Sunday, September 19, 2010

It’s Hot!

Lady Sheva Boil-Sheva Apelbaum

The “authorities” have finally granted me the privilege of drinking coffee. (It’s limited to only one small decaf cup a week, but I’ll take it.) I am very particular about how I make it. I add first a spoonful of decaf instant coffee to a ceramic mug, then freshly boiled water, then a spoonful of sugar. Finally, I top it off with a drop of cream.

Since I stared handling boiling water and warm mugs myself, I noticed that some parts of the mug feel hotter than others.  Since all the hot water coming out of the kettle is more or less at the same temperature, what happens to it once it’s poured into the the mug?  What is the temperature distribution there?

I decided to conduct an experiment to find out.
  1. My hypothesis was that the water at the top of the cup would be hotter. I thought this because I know that hot air rises and cold air sinks.  My mom and dad were mixed in their opinions.  My dad said that even though he agreed with me, one could also argue that the water at the bottom would be warmer because it was insulated by  three sides, verses the top water, which was exposed to cooling evaporation. 
  2. I started the experiment by boiling a kettle of water. Then, I poured it into a heat-proof glass.  I used an infrared thermometer to measure the temperature on the bottom, middle, and top of the cup.  These are the results that I got:

    Set 1 (C)
    Set 2 (C)

  3. The experiment confirmed my hypothesis.  The water got hotter as we moved from the bottom to the top.
  4. After I finished my experiment, I repeated it again (Set 2) to make sure that I would get consistent results. 
Infrared Thermometer Measurements-Sheva Apelaum

So there you have it! If you ever wondered where the best place for holding a hot cup is, it is by its handle, of course. But if it doesn't have a handle, try empting some of the hot liquid and grabbing it by the glass on top where there is no liquid (the temperature there was 20 degrees lower). If you can’t do that, then definitely go for the base.

Leipzig Zimmermann Coffee House 1732-Sheva Apelbaum For more thoughts on the proper upbringing of young ladies, hot coffee, and the futility of parental restrictions on drinking it, check out Johann Sebastian Bach’s Coffee Cantata (translation from the German and a short musical excerpt below).  First performed by Bach at the Zimmerman's Coffee House, in Leipzip, in 1732.

Be quiet, stop chattering,
and pay attention to what's taking place:
here comes Herr Schlendrian
with his daughter Lieschen;
he's growling like a bear.
Hear for yourselves, what she has done to him
Don't one's children cause one
endless trials & tribulations!
What I say each day
to my daughter Lieschen
falls on stony ground.
You wicked child, you disobedient girl,
oh! when will I get my way;
give up coffee!
Lieschen Father, don't be so severe!
If I can't drink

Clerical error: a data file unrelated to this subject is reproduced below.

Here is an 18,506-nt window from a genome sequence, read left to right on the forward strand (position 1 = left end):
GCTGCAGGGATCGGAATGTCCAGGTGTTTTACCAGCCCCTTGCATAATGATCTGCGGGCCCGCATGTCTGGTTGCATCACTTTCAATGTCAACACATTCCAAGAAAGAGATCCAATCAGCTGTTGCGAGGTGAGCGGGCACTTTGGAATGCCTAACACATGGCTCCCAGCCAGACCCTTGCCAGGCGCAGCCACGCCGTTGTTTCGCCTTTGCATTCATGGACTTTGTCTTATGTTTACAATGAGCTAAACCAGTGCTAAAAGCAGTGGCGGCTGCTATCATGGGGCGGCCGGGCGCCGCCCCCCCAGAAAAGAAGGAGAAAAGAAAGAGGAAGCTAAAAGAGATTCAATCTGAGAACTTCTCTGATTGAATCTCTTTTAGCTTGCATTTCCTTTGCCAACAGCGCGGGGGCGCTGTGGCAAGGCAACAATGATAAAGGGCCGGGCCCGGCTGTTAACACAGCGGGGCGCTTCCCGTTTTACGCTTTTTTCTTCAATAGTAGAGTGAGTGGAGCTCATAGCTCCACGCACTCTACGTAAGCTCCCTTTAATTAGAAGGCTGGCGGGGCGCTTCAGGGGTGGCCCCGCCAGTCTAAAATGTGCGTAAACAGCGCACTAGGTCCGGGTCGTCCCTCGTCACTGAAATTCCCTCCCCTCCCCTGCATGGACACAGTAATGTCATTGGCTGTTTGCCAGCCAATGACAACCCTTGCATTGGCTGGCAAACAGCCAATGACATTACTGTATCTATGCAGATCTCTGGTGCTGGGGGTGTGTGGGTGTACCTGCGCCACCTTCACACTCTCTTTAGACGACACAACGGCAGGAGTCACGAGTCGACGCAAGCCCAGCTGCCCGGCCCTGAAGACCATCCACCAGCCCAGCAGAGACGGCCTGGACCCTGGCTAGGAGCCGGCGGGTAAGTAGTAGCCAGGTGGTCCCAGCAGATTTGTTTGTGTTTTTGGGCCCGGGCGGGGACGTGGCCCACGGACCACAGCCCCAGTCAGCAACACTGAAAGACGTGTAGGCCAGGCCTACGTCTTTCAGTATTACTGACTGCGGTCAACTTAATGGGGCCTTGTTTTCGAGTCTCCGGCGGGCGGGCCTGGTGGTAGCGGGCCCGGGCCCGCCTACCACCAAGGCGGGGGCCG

my bowl of coffee three times daily,
then in my torment I will shrivel up
like a piece of roast goat.
Lieschen Mm! how sweet the coffee tastes,
more delicious than a thousand kisses,
mellower than muscatel wine.
Coffee, coffee I must have,
and if someone wishes to give me a treat,
ah, then pour me out some coffee!
Schlendrian If you don't give up drinking coffee
then you shall not go to any wedding
feast, nor go out walking. oh! when
will I get my way; give up coffee!
Lieschen Oh well!
Just leave me my coffee!
Schlendrian Now I've got the little minx!
I won't get you a whalebone skirt
in the latest fashion.
Lieschen I can easily live with that.
Schlendrian You're not to stand at the window
and watch people pass by!
Lieschen That as well, only I beg of you,
leave me my coffee!
Schlendrian Furthermore, you shan't be getting
any silver or gold ribbon
for your bonnet from me!
Lieschen Yes, yes! only leave me to my pleasure!
Schlendrian You disobedient Lieschen you,
so you go along with it all!
Schlendrian Hard-hearted girls
are not so easily won over.
Yet if one finds their weak spot,
ah! then one comes away successful
Schlendrian Now take heed what your father says!
Lieschen In everything but the coffee.
Schlendrian Well then, you'll have to resign yourself
to never taking a husband.
Lieschen Oh yes! Father, a husband!
I swear it won't happen.
Lieschen Until I can forgo coffee?
From now on, coffee, remain forever untouched!
Father, listen, I won't drink any
Schlendrian Then you shall have a husband at last!
Lieschen Today even dear father, see to it!
Oh, a husband! Really, that suits me splendidly!
If it could only happen soon.
Narrator Old Schlendrian goes off to see if he can find a husband forthwith for his daughter Lieschen; but Lieschen secretly lets it be known: no suitor is to come to my house unless he promises me,and it is also written into the marriage contract,that I will be permitted to make myself coffee whenever I want.

Narrator, Lieschen, Schlendrian A cat won't stop from catching mice,
and maidens remain faithful to their coffee.
The mother holds her coffee dear,
the grandmother drank it also,
who can thus rebuke the daughters!


  1. ...Mm! how sweet the coffee tastes,
    more delicious than a thousand kisses,...

    you think so too???

    :-) :-) :-)

  2. Hi Yael,

    This coffee, wine, and kissing business has started a huge family feud, my mom says that it sound like Catullus “da mi basia mille…”( Give me a thousand kisses…), My dad says that Bach was a very religious man and would almost certainly draw his inspiration from the Song of Songs "Let him kiss me with the kisses of his mouth--for thy love is better than wine."

    I like coffee regardless of what Bach’s inspiration was :-)